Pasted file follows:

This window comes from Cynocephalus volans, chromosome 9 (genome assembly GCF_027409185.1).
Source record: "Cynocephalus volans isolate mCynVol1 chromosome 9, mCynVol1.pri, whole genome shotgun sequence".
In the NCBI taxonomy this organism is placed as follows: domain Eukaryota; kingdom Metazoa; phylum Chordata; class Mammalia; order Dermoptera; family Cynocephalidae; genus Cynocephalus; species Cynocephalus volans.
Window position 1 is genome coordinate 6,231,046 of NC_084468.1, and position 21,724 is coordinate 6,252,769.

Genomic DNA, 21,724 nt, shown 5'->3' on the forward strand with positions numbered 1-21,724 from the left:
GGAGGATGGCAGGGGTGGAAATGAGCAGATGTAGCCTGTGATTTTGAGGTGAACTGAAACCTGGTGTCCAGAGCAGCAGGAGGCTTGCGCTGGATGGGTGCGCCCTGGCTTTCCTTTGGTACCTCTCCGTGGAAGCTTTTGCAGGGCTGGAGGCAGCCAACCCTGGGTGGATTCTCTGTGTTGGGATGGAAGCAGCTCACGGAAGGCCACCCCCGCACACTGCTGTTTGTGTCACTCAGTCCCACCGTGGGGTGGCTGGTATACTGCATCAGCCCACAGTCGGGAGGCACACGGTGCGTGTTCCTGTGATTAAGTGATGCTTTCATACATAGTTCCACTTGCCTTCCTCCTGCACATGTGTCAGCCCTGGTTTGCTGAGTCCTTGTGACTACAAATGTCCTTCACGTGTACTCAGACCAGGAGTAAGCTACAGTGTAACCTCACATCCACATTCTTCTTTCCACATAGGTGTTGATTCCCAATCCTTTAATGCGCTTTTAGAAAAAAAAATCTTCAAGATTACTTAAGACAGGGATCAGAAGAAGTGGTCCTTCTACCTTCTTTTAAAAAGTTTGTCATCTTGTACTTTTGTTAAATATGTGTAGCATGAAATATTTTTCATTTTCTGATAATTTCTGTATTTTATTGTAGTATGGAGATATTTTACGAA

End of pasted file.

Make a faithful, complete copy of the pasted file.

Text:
This window comes from Cynocephalus volans, chromosome 9 (genome assembly GCF_027409185.1).
Source record: "Cynocephalus volans isolate mCynVol1 chromosome 9, mCynVol1.pri, whole genome shotgun sequence".
In the NCBI taxonomy this organism is placed as follows: domain Eukaryota; kingdom Metazoa; phylum Chordata; class Mammalia; order Dermoptera; family Cynocephalidae; genus Cynocephalus; species Cynocephalus volans.
Window position 1 is genome coordinate 6,231,046 of NC_084468.1, and position 21,724 is coordinate 6,252,769.

Genomic DNA, 21,724 nt, shown 5'->3' on the forward strand with positions numbered 1-21,724 from the left:
GGAGGATGGCAGGGGTGGAAATGAGCAGATGTAGCCTGTGATTTTGAGGTGAACTGAAACCTGGTGTCCAGAGCAGCAGGAGGCTTGCGCTGGATGGGTGCGCCCTGGCTTTCCTTTGGTACCTCTCCGTGGAAGCTTTTGCAGGGCTGGAGGCAGCCAACCCTGGGTGGATTCTCTGTGTTGGGATGGAAGCAGCTCACGGAAGGCCACCCCCGCACACTGCTGTTTGTGTCACTCAGTCCCACCGTGGGGTGGCTGGTATACTGCATCAGCCCACAGTCGGGAGGCACACGGTGCGTGTTCCTGTGATTAAGTGATGCTTTCATACATAGTTCCACTTGCCTTCCTCCTGCACATGTGTCAGCCCTGGTTTGCTGAGTCCTTGTGACTACAAATGTCCTTCACGTGTACTCAGACCAGGAGTAAGCTACAGTGTAACCTCACATCCACATTCTTCTTTCCACATAGGTGTTGATTCCCAATCCTTTAATGCGCTTTTAGAAAAAAAAATCTTCAAGATTACTTAAGACAGGGATCAGAAGAAGTGGTCCTTCTACCTTCTTTTAAAAAGTTTGTCATCTTGTACTTTTGTTAAATATGTGTAGCATGAAATATTTTTCATTTTCTGATAATTTCTGTATTTTATTGTAGTATGGAGATATTTTACGAA